Some years ago, my English was not perfect, and I usually told my office collegaues that "I go out for lunch" -- obvious not meaning partying, drinking or anything like that, but only referring to the fact that I am not going to eat in the office canteen, but leave our office building and get lunch somewhere else. Obviously, I learnt this is just wrong, and started better expressing myself. Somehow this expression popped up again and left me wondering how one can properly express a sitation where you state that you leave the building and have/buy your lunch outside of the building. How would you say that, without paraphrasing or otherwise making the sentence more complex? Would say "I am going outside to get lunch" or something like that be correct?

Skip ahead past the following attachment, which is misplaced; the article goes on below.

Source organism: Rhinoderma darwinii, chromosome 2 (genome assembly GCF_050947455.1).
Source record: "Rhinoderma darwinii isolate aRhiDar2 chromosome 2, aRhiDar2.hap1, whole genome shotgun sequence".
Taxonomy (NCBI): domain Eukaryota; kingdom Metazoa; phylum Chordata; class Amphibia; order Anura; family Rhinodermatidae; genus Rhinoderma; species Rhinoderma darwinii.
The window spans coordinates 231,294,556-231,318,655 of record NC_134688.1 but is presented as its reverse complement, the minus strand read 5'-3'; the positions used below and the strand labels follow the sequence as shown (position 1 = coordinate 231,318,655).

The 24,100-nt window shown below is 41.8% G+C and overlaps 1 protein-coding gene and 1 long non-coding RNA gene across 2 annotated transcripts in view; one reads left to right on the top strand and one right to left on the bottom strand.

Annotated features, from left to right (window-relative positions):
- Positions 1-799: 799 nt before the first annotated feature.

Natural English is eg I'm going out for lunch.

'outside the building' will be assumed by the listeners.

'to get lunch' suggests that you are going to buy some lunch and bring it back to eat in the office.

Clive